I think there’s also something around what I’m calling, ‘the mystique of knowledge’.

Academics and the institutions to which they belong are, arguably, guilty of propagating the idea of the academic as the wise sage – a kind of Obi-Wan Kenobi – but with books instead of lightsabers… As cool as that sounds (and if you’re me that sounds cool), there is no magical formula to the act of knowing or learning stuff.  It’s just graft like everything else.  An academic is not special because of the knowledge they have attained.  And there is nothing particularly magical in the acquisition of that knowledge… With time and the right kind of training and help, anyone can acquire knowledge.

Why, then, is there this kind of mystique?

Well, as in everything, language is key.

We academics have many, many big words at our disposal.  And – to make matters worse – we even go about inventing new words, believing that all existing words just aren’t quite good enough for the ideas in our heads… Couple this with the increasingly elite nature of Higher Education and, over time, I think that all of this creates the kind of mystique I’m talking about.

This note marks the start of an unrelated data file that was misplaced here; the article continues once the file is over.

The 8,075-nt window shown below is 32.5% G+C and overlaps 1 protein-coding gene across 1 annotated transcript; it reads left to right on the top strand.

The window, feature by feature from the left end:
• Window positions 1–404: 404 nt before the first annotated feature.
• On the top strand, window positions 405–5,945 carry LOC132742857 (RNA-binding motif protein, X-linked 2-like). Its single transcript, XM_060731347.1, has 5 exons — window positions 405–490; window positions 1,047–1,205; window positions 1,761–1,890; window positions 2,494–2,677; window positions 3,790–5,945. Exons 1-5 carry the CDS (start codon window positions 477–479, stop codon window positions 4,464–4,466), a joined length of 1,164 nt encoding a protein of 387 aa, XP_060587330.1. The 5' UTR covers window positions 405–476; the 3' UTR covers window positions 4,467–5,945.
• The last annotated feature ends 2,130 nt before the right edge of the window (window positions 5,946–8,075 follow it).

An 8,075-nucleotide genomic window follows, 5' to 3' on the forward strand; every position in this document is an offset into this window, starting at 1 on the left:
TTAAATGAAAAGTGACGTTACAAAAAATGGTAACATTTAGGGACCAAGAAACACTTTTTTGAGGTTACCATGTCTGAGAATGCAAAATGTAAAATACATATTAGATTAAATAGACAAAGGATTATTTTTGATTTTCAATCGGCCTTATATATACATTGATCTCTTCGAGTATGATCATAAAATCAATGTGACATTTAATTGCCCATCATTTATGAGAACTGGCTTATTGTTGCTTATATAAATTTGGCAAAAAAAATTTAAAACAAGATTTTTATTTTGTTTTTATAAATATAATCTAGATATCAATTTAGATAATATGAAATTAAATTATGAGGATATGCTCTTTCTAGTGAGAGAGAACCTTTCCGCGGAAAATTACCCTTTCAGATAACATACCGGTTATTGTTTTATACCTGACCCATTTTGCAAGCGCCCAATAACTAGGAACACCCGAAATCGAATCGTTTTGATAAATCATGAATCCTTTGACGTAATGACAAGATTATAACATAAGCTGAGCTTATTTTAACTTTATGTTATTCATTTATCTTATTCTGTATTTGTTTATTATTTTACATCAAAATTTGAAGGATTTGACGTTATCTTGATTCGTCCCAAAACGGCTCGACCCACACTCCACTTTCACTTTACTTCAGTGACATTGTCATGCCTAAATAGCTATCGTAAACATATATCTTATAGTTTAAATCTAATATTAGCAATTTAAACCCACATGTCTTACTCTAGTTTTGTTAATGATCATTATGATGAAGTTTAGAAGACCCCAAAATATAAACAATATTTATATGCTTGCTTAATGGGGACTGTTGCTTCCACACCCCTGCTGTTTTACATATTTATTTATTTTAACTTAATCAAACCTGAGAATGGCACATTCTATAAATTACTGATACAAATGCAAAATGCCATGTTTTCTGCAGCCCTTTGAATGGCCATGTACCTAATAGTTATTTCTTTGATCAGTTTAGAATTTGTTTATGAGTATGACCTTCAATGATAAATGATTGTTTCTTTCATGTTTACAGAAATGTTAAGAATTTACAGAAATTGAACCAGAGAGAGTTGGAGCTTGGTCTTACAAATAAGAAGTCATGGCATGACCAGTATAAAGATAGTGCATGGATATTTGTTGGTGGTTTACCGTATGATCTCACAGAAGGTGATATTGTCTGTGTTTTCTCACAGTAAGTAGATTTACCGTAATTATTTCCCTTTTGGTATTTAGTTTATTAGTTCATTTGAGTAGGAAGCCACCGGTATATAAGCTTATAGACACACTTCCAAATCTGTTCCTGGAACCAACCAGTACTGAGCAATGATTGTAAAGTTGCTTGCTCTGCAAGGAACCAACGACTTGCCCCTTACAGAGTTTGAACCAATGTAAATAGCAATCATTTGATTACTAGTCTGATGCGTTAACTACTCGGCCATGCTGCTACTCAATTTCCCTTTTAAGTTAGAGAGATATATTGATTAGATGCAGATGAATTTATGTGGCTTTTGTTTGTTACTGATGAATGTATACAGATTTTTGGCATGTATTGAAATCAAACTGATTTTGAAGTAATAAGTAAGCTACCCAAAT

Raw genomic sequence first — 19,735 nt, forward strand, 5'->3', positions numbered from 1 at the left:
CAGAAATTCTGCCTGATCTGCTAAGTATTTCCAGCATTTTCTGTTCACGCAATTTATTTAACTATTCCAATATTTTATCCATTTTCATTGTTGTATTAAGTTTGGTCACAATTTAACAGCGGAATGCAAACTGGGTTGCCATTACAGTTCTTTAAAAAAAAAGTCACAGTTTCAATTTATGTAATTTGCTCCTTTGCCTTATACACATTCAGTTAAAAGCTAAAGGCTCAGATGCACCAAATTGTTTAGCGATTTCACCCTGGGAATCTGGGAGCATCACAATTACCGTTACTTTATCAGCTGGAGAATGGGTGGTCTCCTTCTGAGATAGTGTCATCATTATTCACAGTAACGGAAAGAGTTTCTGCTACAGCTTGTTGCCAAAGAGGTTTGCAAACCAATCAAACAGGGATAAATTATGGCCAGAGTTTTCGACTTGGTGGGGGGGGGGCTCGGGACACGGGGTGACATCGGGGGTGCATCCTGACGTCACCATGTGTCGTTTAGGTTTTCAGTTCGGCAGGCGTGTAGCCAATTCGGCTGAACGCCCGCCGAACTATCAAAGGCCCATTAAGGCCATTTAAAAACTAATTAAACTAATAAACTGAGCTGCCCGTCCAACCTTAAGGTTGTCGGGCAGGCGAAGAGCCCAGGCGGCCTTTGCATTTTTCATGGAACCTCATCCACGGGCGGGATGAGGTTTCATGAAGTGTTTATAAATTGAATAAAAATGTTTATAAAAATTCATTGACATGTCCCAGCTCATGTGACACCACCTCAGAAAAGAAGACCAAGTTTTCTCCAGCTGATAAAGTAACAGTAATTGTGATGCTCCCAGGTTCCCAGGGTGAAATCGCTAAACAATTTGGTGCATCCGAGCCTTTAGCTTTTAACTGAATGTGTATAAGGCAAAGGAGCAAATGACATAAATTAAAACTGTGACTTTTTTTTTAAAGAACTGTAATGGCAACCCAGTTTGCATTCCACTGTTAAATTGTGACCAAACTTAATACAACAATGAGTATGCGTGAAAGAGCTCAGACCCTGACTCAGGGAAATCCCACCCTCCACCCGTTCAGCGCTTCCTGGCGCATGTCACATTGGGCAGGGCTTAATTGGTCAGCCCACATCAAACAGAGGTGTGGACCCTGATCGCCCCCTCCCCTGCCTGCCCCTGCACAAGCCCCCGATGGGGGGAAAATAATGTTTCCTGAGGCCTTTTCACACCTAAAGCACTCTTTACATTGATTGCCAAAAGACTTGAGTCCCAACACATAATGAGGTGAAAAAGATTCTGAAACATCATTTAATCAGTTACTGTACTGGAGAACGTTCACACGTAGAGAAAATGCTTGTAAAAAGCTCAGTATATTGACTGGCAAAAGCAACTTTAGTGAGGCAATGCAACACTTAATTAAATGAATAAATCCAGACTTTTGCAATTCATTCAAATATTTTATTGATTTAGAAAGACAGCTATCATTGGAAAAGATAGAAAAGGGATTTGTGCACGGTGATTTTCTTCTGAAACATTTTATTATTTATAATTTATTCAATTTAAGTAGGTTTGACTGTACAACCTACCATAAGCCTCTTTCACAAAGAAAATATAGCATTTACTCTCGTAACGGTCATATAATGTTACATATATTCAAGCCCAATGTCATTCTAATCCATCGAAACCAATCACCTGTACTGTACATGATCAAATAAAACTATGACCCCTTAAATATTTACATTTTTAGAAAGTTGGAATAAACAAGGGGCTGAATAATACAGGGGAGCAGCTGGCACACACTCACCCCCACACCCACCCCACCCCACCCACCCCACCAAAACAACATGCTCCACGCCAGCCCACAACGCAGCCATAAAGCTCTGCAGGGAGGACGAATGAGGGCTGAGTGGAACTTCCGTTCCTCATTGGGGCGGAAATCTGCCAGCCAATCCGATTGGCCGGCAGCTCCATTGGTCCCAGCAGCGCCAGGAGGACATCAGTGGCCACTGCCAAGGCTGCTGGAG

After all, who doesn’t like being part of a special club?  So, I think that we academics  have, to some extent, bought into these ideas about our very-special-knowledge.  And one consequence has been the loss of clarity in our communication.  In other words, academics could learn a thing or two from comics.